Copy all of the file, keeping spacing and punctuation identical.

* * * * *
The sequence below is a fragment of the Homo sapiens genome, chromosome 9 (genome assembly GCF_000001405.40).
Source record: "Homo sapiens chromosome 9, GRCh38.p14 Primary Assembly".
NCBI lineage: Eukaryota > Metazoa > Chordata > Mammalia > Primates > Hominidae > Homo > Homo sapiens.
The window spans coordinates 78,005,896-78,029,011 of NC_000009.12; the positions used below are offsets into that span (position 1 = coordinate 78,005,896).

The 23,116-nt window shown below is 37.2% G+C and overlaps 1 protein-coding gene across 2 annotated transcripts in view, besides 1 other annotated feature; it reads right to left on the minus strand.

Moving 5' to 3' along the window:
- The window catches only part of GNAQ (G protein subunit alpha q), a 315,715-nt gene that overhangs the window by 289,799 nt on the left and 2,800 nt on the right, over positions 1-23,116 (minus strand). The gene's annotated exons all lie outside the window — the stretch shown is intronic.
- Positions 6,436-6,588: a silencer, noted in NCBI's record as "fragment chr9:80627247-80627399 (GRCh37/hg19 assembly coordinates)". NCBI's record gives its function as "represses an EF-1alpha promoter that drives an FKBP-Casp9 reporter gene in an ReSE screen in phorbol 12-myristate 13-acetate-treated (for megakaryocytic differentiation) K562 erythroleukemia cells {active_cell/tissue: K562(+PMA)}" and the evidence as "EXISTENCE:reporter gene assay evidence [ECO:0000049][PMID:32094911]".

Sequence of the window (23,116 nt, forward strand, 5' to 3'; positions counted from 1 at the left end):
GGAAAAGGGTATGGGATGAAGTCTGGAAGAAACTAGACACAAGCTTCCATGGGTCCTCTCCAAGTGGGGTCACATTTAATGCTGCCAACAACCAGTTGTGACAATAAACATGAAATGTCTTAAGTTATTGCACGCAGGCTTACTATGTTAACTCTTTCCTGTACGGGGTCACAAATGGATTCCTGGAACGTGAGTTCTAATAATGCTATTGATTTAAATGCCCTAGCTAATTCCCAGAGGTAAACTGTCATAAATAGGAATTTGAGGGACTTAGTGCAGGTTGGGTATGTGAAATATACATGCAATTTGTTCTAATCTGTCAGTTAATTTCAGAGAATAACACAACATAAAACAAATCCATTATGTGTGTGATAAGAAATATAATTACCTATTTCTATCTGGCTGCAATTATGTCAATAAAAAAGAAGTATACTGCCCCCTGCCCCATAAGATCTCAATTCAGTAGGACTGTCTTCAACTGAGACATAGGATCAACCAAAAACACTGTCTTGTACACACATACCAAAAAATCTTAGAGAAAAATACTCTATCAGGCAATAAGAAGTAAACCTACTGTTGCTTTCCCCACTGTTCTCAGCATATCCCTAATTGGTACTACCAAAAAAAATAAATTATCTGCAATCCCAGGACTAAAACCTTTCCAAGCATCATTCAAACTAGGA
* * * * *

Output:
The sequence below is a fragment of the Homo sapiens genome, chromosome 9 (genome assembly GCF_000001405.40).
Source record: "Homo sapiens chromosome 9, GRCh38.p14 Primary Assembly".
NCBI lineage: Eukaryota > Metazoa > Chordata > Mammalia > Primates > Hominidae > Homo > Homo sapiens.
The window spans coordinates 78,005,896-78,029,011 of NC_000009.12; the positions used below are offsets into that span (position 1 = coordinate 78,005,896).

The 23,116-nt window shown below is 37.2% G+C and overlaps 1 protein-coding gene across 2 annotated transcripts in view, besides 1 other annotated feature; it reads right to left on the minus strand.

Moving 5' to 3' along the window:
- The window catches only part of GNAQ (G protein subunit alpha q), a 315,715-nt gene that overhangs the window by 289,799 nt on the left and 2,800 nt on the right, over positions 1-23,116 (minus strand). The gene's annotated exons all lie outside the window — the stretch shown is intronic.
- Positions 6,436-6,588: a silencer, noted in NCBI's record as "fragment chr9:80627247-80627399 (GRCh37/hg19 assembly coordinates)". NCBI's record gives its function as "represses an EF-1alpha promoter that drives an FKBP-Casp9 reporter gene in an ReSE screen in phorbol 12-myristate 13-acetate-treated (for megakaryocytic differentiation) K562 erythroleukemia cells {active_cell/tissue: K562(+PMA)}" and the evidence as "EXISTENCE:reporter gene assay evidence [ECO:0000049][PMID:32094911]".

Sequence of the window (23,116 nt, forward strand, 5' to 3'; positions counted from 1 at the left end):
GGAAAAGGGTATGGGATGAAGTCTGGAAGAAACTAGACACAAGCTTCCATGGGTCCTCTCCAAGTGGGGTCACATTTAATGCTGCCAACAACCAGTTGTGACAATAAACATGAAATGTCTTAAGTTATTGCACGCAGGCTTACTATGTTAACTCTTTCCTGTACGGGGTCACAAATGGATTCCTGGAACGTGAGTTCTAATAATGCTATTGATTTAAATGCCCTAGCTAATTCCCAGAGGTAAACTGTCATAAATAGGAATTTGAGGGACTTAGTGCAGGTTGGGTATGTGAAATATACATGCAATTTGTTCTAATCTGTCAGTTAATTTCAGAGAATAACACAACATAAAACAAATCCATTATGTGTGTGATAAGAAATATAATTACCTATTTCTATCTGGCTGCAATTATGTCAATAAAAAAGAAGTATACTGCCCCCTGCCCCATAAGATCTCAATTCAGTAGGACTGTCTTCAACTGAGACATAGGATCAACCAAAAACACTGTCTTGTACACACATACCAAAAAATCTTAGAGAAAAATACTCTATCAGGCAATAAGAAGTAAACCTACTGTTGCTTTCCCCACTGTTCTCAGCATATCCCTAATTGGTACTACCAAAAAAAATAAATTATCTGCAATCCCAGGACTAAAACCTTTCCAAGCATCATTCAAACTAGGA